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To be honest, I strongly disagree with ¨pretty good¨! Not often that I am so impressed by a book as this. A balance of top drawer theory from a very strong player (not just GM, but a strong GM) with remarkably lucid explanations. Reminds me of Sadler's writing for how he gets to the heart of what is happening, and explains things so well, and does so confidently. Many IMs I read have little (or no) more idea than me about a position, and it is clear from the hedging and the waffling. I have played the French for more years than I care to remember, and at an okayish level (not great, not a duffer) but I learnt plenty here.
If he gives up chess, fair enough, hope to see him in academia. He would be a class lecturer.
  
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Re: Negi's repertoire vs the Caro Kann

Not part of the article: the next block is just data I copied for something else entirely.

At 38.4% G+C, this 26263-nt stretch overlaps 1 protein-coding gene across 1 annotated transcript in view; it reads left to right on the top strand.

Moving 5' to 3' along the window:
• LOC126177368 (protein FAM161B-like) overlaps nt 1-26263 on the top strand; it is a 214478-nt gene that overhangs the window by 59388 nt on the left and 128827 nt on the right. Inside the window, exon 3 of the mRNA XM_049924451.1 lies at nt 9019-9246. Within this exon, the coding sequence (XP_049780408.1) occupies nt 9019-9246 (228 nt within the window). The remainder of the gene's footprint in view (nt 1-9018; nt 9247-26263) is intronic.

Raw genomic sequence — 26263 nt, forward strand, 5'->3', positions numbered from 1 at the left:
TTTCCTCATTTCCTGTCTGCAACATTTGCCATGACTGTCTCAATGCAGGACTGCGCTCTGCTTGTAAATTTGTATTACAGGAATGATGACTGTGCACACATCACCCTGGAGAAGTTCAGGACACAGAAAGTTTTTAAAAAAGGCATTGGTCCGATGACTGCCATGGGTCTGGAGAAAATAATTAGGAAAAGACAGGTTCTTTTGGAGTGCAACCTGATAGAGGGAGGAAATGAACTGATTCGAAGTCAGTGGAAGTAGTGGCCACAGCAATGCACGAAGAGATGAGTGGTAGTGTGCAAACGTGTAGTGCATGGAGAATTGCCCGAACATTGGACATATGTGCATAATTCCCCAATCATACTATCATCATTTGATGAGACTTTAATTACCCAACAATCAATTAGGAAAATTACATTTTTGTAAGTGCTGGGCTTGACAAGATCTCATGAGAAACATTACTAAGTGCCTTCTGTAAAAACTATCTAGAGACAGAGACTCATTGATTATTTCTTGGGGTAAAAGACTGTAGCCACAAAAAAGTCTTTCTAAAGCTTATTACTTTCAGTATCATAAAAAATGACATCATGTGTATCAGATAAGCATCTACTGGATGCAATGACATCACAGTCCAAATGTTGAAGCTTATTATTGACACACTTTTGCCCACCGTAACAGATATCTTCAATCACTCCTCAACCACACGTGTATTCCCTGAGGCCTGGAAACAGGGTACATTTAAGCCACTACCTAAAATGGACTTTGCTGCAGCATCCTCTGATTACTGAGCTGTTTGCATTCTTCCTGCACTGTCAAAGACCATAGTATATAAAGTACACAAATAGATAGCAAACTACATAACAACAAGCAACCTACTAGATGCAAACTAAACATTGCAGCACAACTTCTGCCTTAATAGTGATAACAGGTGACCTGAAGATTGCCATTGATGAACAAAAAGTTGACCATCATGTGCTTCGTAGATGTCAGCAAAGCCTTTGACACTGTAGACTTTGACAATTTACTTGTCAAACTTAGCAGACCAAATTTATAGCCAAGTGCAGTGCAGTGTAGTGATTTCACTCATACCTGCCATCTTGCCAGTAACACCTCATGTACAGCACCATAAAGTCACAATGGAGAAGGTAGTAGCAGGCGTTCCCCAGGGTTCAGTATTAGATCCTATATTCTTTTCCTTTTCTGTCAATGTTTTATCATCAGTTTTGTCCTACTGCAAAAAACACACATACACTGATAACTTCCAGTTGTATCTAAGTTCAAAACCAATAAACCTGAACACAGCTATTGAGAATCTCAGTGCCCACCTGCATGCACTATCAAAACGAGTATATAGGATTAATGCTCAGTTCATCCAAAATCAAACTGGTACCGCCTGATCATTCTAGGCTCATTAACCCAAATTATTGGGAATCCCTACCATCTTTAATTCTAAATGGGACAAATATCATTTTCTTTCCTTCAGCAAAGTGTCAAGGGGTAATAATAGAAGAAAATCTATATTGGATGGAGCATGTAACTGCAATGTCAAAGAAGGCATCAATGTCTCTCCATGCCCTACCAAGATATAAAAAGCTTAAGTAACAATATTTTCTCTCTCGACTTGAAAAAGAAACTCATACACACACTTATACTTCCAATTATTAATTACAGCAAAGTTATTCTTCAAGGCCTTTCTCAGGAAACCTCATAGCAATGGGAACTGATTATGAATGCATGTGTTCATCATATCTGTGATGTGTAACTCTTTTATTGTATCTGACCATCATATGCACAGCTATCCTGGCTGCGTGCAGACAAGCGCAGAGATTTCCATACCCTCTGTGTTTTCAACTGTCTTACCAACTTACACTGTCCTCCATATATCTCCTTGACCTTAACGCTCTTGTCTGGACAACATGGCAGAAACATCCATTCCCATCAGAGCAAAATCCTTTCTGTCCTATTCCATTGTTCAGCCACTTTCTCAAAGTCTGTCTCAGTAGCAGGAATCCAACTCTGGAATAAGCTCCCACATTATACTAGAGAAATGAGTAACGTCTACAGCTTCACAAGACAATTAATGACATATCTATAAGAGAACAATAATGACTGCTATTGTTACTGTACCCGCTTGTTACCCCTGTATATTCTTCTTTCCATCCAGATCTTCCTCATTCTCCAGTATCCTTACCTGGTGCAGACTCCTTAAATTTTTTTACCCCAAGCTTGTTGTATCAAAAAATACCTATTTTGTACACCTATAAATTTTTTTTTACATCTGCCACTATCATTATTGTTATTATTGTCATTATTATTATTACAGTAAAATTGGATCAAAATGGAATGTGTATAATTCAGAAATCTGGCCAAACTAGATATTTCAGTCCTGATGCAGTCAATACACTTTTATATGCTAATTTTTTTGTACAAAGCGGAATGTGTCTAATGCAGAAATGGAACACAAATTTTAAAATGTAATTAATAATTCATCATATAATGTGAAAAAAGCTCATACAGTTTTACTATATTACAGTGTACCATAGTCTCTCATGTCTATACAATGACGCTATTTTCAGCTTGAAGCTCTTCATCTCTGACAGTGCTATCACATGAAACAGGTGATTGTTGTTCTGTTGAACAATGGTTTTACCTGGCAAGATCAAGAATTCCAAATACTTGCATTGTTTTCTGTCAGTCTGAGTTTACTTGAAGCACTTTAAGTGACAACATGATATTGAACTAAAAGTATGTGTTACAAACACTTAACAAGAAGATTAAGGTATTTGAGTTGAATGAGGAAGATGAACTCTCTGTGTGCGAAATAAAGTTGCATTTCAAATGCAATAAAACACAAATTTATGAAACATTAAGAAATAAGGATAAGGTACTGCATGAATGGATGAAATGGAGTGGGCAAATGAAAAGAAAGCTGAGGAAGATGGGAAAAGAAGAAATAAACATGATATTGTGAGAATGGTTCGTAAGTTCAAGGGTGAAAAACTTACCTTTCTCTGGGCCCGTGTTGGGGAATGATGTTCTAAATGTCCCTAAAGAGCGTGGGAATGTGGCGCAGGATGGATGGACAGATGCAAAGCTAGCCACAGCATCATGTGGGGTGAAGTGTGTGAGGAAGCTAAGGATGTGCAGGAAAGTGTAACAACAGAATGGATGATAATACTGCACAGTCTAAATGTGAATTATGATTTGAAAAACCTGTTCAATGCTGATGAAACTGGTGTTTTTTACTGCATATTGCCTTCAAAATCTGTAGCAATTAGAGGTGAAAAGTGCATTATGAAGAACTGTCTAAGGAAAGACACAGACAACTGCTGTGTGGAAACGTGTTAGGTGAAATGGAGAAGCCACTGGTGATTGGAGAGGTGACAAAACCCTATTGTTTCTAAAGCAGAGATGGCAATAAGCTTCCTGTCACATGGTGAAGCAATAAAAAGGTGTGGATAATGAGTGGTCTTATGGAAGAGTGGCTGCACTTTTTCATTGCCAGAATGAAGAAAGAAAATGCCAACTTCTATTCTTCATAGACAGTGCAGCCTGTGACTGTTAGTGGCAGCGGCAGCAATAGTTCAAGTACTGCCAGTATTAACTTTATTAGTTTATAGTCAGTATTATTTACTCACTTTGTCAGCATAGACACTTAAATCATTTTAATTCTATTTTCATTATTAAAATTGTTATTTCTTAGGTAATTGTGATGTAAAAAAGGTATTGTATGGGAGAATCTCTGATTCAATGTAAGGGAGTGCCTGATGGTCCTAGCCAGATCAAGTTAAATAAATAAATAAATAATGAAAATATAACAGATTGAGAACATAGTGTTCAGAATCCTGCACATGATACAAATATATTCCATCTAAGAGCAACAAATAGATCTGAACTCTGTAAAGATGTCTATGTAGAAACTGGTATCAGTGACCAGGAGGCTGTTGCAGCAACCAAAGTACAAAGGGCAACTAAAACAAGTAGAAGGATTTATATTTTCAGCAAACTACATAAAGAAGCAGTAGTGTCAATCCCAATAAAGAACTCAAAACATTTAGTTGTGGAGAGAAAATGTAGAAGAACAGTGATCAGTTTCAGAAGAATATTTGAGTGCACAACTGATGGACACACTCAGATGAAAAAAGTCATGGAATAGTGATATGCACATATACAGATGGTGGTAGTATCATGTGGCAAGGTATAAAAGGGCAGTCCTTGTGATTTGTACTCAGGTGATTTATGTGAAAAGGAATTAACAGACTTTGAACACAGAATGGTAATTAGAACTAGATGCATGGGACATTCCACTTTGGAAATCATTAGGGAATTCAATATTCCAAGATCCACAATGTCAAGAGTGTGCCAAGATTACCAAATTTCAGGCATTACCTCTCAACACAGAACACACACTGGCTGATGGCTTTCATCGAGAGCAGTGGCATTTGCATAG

Reply #4 - 10/22/14 at 09:11:21
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Got the book, been glancing over it. It seems pretty good from what I've read, and I will be using it to help learn some additional lines for black outside of my normal repertoire, such as 6... e6 instead of 6... Nd7. I will also be looking forward to exploring what he suggests against my usual repertoire.

At one point he asks why black would be interested in going down some tactically dangerous line when he could be getting the same thing playing the sicilian najdorf. That made me laugh because I think the carokann satisfies my tactical side just fine. Plus I like to tell myself its positionally more complicated/subtle with it's themes than the sicilian.
  

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Re: Negi's repertoire vs the Caro Kann
Reply #3 - 10/07/14 at 12:58:41
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Stefan Buecker wrote on 10/06/14 at 09:06:42: